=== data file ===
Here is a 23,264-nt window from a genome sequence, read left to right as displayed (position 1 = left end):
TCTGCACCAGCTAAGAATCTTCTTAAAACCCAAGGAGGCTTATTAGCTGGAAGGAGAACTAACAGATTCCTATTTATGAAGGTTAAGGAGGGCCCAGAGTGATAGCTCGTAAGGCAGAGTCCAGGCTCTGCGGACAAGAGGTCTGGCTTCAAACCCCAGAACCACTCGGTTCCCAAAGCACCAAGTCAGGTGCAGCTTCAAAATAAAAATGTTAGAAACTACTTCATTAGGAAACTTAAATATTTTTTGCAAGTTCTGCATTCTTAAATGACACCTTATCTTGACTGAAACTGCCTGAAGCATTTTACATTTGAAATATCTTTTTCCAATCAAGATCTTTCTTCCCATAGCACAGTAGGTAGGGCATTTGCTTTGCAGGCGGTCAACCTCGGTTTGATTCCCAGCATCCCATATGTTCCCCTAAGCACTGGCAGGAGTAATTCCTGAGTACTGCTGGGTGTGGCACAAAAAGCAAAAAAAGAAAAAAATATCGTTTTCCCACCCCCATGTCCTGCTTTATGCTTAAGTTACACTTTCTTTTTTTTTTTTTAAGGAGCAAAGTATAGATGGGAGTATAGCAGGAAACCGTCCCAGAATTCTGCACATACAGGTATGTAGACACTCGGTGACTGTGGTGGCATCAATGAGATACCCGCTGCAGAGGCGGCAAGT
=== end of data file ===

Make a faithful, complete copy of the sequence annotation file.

Here is a 23,264-nt window from a genome sequence, read left to right as displayed (position 1 = left end):
TCTGCACCAGCTAAGAATCTTCTTAAAACCCAAGGAGGCTTATTAGCTGGAAGGAGAACTAACAGATTCCTATTTATGAAGGTTAAGGAGGGCCCAGAGTGATAGCTCGTAAGGCAGAGTCCAGGCTCTGCGGACAAGAGGTCTGGCTTCAAACCCCAGAACCACTCGGTTCCCAAAGCACCAAGTCAGGTGCAGCTTCAAAATAAAAATGTTAGAAACTACTTCATTAGGAAACTTAAATATTTTTTGCAAGTTCTGCATTCTTAAATGACACCTTATCTTGACTGAAACTGCCTGAAGCATTTTACATTTGAAATATCTTTTTCCAATCAAGATCTTTCTTCCCATAGCACAGTAGGTAGGGCATTTGCTTTGCAGGCGGTCAACCTCGGTTTGATTCCCAGCATCCCATATGTTCCCCTAAGCACTGGCAGGAGTAATTCCTGAGTACTGCTGGGTGTGGCACAAAAAGCAAAAAAAGAAAAAAATATCGTTTTCCCACCCCCATGTCCTGCTTTATGCTTAAGTTACACTTTCTTTTTTTTTTTTTAAGGAGCAAAGTATAGATGGGAGTATAGCAGGAAACCGTCCCAGAATTCTGCACATACAGGTATGTAGACACTCGGTGACTGTGGTGGCATCAATGAGATACCCGCTGCAGAGGCGGCAAGT